Wage Settlement Survey Quarterly Report

 In Ubuntu News

Summary of Key Findings: 1 January to 30 June 2021

• The average level of settlement was 4.5% in June 2021, compared with the overall average of 6.3% in 2020.

The fall in settlement levels of 1.8% is very significantly large, given that movement up or down is usually less than 1%. This, in fact is the largest fall we have seen since we began keeping records nearly forty years ago. If one wanted a measure of the impact of Covid 19 on employment, you could hardly find a better one. Although not measured in our data, the increasing level of unemployment, coupled with the very notable fall in the level of settlements is a measure of the extent of the employment crisis that we face in South Africa. The most important marker as to what will happen to wage settlements in collective bargaining, will be the Public Sector negotiations. This will also be a very stern test of union power. If an employer wished to confront a union, particularly on the issue of wages, there has scarcely been a better time.

• The CPI moved to 5.2% in May 2021, compared with 2.1% in May 2020 and the overall average of 3.3% in 2020.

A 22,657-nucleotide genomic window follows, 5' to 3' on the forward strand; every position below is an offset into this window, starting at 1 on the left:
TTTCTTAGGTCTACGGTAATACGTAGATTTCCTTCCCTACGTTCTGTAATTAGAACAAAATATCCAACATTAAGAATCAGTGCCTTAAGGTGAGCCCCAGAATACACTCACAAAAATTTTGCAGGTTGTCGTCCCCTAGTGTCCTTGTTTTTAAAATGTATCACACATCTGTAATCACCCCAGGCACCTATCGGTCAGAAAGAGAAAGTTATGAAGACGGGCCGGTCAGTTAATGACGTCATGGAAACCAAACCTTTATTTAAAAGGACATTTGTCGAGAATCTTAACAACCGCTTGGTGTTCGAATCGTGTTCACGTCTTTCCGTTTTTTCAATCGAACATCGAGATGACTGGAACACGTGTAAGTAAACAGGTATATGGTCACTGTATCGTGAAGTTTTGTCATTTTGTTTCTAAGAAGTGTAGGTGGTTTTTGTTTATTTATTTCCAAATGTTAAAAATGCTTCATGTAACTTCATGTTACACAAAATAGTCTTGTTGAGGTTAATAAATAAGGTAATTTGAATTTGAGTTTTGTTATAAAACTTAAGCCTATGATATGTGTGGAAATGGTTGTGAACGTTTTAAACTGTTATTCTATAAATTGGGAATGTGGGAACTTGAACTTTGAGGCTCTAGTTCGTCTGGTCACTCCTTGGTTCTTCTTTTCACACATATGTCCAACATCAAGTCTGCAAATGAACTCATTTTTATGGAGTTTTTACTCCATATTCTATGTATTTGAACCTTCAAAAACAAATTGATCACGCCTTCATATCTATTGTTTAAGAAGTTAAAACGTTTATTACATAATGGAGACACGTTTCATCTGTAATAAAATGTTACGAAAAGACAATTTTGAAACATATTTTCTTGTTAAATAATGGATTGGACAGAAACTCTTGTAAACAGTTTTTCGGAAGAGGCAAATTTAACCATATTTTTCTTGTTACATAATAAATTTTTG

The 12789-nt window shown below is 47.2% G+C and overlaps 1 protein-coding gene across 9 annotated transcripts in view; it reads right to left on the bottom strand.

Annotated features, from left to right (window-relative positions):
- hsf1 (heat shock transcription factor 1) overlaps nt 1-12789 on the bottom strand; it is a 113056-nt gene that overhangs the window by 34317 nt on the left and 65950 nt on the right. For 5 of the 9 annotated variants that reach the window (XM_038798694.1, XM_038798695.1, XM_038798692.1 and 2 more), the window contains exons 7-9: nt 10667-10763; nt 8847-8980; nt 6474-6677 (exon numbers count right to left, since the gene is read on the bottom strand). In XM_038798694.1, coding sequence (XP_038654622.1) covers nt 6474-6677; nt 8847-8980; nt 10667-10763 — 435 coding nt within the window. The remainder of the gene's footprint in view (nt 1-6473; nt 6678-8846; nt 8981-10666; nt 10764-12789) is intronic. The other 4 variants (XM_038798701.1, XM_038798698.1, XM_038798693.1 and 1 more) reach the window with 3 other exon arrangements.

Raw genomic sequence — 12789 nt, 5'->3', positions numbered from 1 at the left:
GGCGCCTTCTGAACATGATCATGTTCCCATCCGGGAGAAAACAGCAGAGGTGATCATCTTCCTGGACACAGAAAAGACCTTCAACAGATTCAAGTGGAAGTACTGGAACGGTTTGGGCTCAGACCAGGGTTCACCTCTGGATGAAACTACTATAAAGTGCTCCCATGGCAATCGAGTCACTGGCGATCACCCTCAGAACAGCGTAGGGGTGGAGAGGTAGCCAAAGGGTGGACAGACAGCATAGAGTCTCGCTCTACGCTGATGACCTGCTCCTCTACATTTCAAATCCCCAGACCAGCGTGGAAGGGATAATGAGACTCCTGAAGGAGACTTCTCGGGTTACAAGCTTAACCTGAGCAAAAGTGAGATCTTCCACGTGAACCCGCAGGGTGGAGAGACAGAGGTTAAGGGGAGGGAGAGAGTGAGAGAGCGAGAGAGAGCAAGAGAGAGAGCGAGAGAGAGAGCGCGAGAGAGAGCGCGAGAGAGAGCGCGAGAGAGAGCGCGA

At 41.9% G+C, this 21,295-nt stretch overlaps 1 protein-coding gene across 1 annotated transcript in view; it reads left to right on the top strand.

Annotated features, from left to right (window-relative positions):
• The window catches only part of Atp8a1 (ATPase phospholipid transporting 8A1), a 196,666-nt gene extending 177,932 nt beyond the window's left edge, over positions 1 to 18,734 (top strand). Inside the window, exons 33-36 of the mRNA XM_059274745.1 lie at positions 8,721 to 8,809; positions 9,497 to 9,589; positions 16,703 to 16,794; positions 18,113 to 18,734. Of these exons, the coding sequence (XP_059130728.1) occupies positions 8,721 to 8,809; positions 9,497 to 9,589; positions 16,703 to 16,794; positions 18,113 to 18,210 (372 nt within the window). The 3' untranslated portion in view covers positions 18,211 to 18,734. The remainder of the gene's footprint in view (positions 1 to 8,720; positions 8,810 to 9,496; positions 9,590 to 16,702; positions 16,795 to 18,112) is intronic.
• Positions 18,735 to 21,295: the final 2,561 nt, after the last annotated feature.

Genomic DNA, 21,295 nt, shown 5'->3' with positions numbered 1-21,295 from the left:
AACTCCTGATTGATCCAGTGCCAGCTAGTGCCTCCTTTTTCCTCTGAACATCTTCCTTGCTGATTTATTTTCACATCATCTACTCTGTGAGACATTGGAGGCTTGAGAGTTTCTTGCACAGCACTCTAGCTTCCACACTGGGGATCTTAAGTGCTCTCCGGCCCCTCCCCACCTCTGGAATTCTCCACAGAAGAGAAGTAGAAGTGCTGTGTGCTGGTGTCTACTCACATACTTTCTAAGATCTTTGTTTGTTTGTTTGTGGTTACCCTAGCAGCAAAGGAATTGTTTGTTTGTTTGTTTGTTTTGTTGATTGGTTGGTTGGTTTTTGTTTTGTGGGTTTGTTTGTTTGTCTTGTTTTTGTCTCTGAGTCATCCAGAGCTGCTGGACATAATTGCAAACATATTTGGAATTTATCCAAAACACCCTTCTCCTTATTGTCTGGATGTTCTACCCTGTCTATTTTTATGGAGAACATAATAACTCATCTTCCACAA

Despite a small monthly drop in the fuel price in May, the annual increase in fuel inflation increased to 37,4% from 21,4% in April. Petrol prices were 41,8% higher in May compared with the same month the previous year, while diesel was 27,0% more expensive. Increases of such magnitude obviously impact upon transport costs of getting to the workplace and are therefore a daily reminder to employees of the stark facts that those at the lower end of the wage distribution exist on, or below, poverty lines. Equally, rapid increases in food inflation, has led to its highest point in 46 months. This is another commodity which is an essential cost, and the increases are similarly impactful for those with less disposable income, as with fuel above. Both these factors will contribute to increased wage demands and are a strong argument in terms of favouring the lower paid by implementing split increases. At the same time, this helps to narrow the wage gap.

• Settlements ranged from 0% to 6.2%.

The overall effect of Covid on wages has been to significantly reduce levels of settlement, in some cases to 0% increases being a reality. At the same time, actual wage rates have been reduced in certain enterprises, in order to cling precariously to solvency. In other cases, there have been wages freezes, job losses, and reduced working hours. The effects have impacted on virtually all wage earners, and it will take some time to recover to previous levels. Once again, watch the Public Sector. This will be a bellwether for the pattern of settlements over the next 18 months. For planning and mandate seeking purposes, it is highly unlikely that firms bargaining with unions will settle at a level greater than their last pre-Covid settlement.

  • The average minimum monthly wage calculated to the end of June 2021 was R6 925 compared with R6 375 in June 2020 and the overall average of R6 975 in 2020.
  • The minimum monthly wage ranged from R6 900 in the Paper/Printing sector to R10 590 in the Finance sector.